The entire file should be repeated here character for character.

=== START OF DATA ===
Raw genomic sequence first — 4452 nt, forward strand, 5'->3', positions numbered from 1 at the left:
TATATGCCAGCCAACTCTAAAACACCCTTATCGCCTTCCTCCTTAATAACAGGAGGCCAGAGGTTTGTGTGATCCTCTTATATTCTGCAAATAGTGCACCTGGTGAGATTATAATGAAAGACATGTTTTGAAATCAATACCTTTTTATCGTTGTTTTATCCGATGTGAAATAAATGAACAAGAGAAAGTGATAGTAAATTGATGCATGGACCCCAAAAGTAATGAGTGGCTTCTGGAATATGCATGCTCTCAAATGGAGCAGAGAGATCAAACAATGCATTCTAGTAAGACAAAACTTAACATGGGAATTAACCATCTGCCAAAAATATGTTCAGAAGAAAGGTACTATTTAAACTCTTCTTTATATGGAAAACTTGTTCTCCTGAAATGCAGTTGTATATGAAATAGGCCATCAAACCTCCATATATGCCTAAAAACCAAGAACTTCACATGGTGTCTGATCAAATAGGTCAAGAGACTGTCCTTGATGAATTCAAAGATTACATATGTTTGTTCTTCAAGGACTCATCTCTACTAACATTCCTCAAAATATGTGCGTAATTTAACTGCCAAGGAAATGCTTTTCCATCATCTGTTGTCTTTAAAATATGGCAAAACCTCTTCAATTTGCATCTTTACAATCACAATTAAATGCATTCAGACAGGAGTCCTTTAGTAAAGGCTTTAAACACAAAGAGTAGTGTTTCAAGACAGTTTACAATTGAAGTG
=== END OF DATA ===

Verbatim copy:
Raw genomic sequence first — 4452 nt, forward strand, 5'->3', positions numbered from 1 at the left:
TATATGCCAGCCAACTCTAAAACACCCTTATCGCCTTCCTCCTTAATAACAGGAGGCCAGAGGTTTGTGTGATCCTCTTATATTCTGCAAATAGTGCACCTGGTGAGATTATAATGAAAGACATGTTTTGAAATCAATACCTTTTTATCGTTGTTTTATCCGATGTGAAATAAATGAACAAGAGAAAGTGATAGTAAATTGATGCATGGACCCCAAAAGTAATGAGTGGCTTCTGGAATATGCATGCTCTCAAATGGAGCAGAGAGATCAAACAATGCATTCTAGTAAGACAAAACTTAACATGGGAATTAACCATCTGCCAAAAATATGTTCAGAAGAAAGGTACTATTTAAACTCTTCTTTATATGGAAAACTTGTTCTCCTGAAATGCAGTTGTATATGAAATAGGCCATCAAACCTCCATATATGCCTAAAAACCAAGAACTTCACATGGTGTCTGATCAAATAGGTCAAGAGACTGTCCTTGATGAATTCAAAGATTACATATGTTTGTTCTTCAAGGACTCATCTCTACTAACATTCCTCAAAATATGTGCGTAATTTAACTGCCAAGGAAATGCTTTTCCATCATCTGTTGTCTTTAAAATATGGCAAAACCTCTTCAATTTGCATCTTTACAATCACAATTAAATGCATTCAGACAGGAGTCCTTTAGTAAAGGCTTTAAACACAAAGAGTAGTGTTTCAAGACAGTTTACAATTGAAGTG